California’s state board of education wisely chose to postpone the graduation exam rather than weaken the test or lower the passing score, writes Daniel Weintraub in the Sacramento Bee. But the fight for accountability goes on. Unlike other tests, the graduation exam has consequences for students, which makes it dangerous for schools.
When kids fail, people start asking questions. Did the child try hard enough? Did the parents push hard enough? Did the school provide the proper coursework and materials? Was the teaching sufficient?
All of those questions are uncomfortable for a segment of the education establishment that would rather fuzz things up, pat kids on the head for making a good try and send them on their way with no concrete sense of what they have taken with them after 13 years of seat time in the public schools. This is a mindset that has filled our colleges with remedial classes and has frustrated employers who can’t find a clerk who can spell or compute.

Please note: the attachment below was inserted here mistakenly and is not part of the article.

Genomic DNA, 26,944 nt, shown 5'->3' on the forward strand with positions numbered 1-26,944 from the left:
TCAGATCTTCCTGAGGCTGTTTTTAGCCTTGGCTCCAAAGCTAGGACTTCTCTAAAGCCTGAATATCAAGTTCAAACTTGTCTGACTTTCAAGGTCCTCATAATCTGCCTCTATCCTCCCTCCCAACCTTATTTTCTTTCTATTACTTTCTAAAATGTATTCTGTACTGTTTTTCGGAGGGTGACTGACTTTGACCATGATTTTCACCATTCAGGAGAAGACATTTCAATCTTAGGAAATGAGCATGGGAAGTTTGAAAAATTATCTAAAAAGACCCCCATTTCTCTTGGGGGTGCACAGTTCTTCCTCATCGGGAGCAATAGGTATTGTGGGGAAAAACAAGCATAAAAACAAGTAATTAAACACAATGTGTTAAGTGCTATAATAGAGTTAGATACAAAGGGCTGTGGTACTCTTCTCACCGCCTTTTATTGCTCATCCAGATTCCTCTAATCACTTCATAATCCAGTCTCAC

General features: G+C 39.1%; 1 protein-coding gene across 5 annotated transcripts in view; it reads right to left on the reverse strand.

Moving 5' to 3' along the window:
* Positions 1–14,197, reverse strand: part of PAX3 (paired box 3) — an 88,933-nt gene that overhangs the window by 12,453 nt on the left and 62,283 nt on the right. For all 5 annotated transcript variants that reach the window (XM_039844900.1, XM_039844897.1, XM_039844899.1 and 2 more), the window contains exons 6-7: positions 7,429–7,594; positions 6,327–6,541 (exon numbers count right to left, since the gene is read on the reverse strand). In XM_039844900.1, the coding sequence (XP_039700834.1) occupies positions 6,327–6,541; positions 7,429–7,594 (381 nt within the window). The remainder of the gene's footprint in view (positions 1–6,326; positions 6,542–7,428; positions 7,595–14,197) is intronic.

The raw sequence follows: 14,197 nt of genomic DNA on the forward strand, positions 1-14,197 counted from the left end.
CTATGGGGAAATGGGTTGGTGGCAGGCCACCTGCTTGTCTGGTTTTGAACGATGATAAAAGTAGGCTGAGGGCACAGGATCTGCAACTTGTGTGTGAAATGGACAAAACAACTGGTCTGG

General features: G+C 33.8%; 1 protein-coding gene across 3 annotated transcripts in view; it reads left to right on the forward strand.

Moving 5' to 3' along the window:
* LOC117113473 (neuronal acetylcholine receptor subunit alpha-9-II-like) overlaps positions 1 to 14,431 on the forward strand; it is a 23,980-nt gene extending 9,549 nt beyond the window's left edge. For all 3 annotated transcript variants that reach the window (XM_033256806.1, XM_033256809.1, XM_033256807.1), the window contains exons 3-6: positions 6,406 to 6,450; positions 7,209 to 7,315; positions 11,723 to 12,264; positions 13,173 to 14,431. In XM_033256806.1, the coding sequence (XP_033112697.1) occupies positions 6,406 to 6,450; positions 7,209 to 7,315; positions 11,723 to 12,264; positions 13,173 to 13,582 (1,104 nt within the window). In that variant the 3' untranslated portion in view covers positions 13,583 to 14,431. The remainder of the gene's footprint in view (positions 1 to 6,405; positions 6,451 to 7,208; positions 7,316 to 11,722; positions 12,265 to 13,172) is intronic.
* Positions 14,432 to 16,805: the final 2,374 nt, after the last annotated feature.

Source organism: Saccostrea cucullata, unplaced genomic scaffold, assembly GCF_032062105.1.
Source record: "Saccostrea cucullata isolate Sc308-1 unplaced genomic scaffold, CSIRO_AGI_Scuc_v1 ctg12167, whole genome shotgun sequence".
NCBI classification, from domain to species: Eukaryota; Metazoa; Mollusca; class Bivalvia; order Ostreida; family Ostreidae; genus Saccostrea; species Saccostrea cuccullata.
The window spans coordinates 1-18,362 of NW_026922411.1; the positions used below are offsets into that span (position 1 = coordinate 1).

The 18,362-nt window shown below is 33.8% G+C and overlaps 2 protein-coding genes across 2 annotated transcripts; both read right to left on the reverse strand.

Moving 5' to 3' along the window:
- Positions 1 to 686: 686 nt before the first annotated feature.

If the exam demands that students learn reading, writing and math skills, some students will fail. In particular, recent immigrants who haven’t had enough time to master English — nice, hard-working kids — may not be able to pass, even with multiple tries. Some disabled students — nice, hard-working kids — won’t be able to pass.
Any state that requires students to demonstrate academic competence to earn a high school diploma will need a “certificate of completion” or some other euphemism for the nice kids who didn’t make it. Every year, as teachers and students adjust to the demands of the graduation exam, more students will earn an academic diploma and fewer will have to settle for a seat-time certificate. But Weintraub is right: Some kids will fail.